Benedicte Gravrand, Opalesque Geneva:
The term “absolute return” has been used a lot lately – some say overused. It normally denotes hedge funds’ investment philosophy, but the long-only fund world employs it whenever some hedging technique is used. On the other hand, some find that “absolute return” rings better than “hedge fund” to some investors’ ears.
“Absolute return, in my mind, is an investment philosophy. Its main attribute is active risk management,” explained Alexander Ineichen, founder of Swiss research boutique Ineichen Research & Management, at Terrapinn’s Hedge Fund World Zurich conference last week. “Which means in a nutshell, profits are good and losses are not.” Indeed, one differentiating characteristic of the absolute return investment philosophy, when compared to the relative return paradigm, is the aim to survive financial accidents and avoid negative compounding.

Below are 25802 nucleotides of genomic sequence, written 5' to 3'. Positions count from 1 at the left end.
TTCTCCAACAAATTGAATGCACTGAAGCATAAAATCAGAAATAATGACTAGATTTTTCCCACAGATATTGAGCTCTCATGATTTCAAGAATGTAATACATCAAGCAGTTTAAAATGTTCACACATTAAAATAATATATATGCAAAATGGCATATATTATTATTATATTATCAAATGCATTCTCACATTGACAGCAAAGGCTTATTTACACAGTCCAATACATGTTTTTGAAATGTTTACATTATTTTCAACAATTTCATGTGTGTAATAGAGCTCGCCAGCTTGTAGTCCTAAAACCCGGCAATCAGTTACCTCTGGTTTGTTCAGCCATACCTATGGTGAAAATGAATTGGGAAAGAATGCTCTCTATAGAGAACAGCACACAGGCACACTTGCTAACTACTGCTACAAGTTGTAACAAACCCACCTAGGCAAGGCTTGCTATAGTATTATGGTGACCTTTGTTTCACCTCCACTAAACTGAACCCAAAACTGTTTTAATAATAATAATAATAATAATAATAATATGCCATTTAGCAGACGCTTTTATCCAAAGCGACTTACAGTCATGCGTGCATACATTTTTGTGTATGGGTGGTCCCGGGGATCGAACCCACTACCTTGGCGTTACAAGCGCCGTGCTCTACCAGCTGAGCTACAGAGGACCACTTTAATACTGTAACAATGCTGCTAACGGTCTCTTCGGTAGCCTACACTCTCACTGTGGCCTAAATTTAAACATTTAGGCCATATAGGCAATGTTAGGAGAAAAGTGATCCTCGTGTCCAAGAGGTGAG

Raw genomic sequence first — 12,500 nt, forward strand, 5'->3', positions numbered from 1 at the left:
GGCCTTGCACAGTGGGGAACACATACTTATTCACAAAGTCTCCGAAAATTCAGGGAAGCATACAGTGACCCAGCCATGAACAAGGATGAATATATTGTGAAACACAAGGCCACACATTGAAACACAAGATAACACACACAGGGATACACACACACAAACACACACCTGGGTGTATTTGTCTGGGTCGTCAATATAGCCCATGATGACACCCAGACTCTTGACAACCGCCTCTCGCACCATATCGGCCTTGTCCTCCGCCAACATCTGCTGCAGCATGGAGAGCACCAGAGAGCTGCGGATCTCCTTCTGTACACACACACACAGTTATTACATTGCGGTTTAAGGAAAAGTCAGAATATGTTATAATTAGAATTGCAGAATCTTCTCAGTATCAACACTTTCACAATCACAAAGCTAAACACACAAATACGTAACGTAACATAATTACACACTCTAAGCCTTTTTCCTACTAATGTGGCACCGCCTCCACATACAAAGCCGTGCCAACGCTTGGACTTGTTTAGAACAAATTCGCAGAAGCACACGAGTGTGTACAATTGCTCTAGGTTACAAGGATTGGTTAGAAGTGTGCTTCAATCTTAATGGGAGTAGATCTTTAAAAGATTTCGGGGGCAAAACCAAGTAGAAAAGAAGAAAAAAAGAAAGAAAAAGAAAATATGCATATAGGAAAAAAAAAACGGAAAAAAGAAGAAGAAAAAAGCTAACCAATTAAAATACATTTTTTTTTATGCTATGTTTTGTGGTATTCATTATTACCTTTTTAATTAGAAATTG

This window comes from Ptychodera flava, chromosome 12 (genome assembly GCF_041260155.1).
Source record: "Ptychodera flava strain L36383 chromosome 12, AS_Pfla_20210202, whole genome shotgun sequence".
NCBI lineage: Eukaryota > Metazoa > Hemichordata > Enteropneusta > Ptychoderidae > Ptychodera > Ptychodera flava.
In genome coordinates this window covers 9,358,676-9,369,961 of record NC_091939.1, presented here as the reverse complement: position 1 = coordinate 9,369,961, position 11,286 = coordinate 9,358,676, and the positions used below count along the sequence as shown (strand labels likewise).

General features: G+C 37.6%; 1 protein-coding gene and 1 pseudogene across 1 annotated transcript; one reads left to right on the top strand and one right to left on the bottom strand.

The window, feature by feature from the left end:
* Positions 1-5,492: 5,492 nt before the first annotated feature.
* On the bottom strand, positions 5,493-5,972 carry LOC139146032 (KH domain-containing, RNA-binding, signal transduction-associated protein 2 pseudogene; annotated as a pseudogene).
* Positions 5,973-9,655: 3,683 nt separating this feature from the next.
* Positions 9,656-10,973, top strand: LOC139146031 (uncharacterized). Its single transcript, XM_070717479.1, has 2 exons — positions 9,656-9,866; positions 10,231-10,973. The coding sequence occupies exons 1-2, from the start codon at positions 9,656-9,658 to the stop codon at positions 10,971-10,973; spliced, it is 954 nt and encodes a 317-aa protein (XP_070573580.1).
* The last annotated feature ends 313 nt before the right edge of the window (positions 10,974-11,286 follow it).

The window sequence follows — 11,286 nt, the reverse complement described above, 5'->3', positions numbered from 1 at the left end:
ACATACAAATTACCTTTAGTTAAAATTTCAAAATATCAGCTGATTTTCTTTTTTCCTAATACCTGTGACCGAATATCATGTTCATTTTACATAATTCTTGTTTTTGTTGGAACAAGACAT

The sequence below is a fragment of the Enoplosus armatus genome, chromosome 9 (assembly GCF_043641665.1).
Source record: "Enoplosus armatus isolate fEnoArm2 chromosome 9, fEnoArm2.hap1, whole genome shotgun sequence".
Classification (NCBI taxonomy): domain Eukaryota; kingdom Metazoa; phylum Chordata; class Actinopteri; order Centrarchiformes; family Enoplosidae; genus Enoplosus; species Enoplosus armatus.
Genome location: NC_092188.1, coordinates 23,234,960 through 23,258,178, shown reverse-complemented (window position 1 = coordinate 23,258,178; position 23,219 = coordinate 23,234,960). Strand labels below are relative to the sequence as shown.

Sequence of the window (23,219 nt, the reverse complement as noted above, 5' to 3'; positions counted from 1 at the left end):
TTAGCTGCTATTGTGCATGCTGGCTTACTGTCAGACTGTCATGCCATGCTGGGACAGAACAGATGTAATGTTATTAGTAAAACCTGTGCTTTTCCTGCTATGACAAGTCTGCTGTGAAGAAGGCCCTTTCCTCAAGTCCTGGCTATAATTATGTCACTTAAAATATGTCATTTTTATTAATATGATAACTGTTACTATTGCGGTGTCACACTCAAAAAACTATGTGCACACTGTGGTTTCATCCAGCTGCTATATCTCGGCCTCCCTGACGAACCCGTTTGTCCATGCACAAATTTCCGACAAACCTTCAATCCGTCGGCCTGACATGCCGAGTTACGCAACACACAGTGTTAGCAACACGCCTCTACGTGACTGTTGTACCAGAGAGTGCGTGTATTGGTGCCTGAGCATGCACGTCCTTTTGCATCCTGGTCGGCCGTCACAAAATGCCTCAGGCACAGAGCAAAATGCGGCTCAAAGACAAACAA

The “absolute returns” moniker has been abused, Ineichen explains in his April-2010 report called “Absolute Returns Revisited.” If a long-only fund is re-branded to include the “absolute returns” moniker, it does not mean that it is indeed an absolute returns vehicle. A TAA (tactical asset allocation) program that is fully invested at all times also doesn’t fit the premise of an absolute return vehicle. Buyers beware. A lot of mischief has been done with this term, he argues.
The absolute return model is de......................
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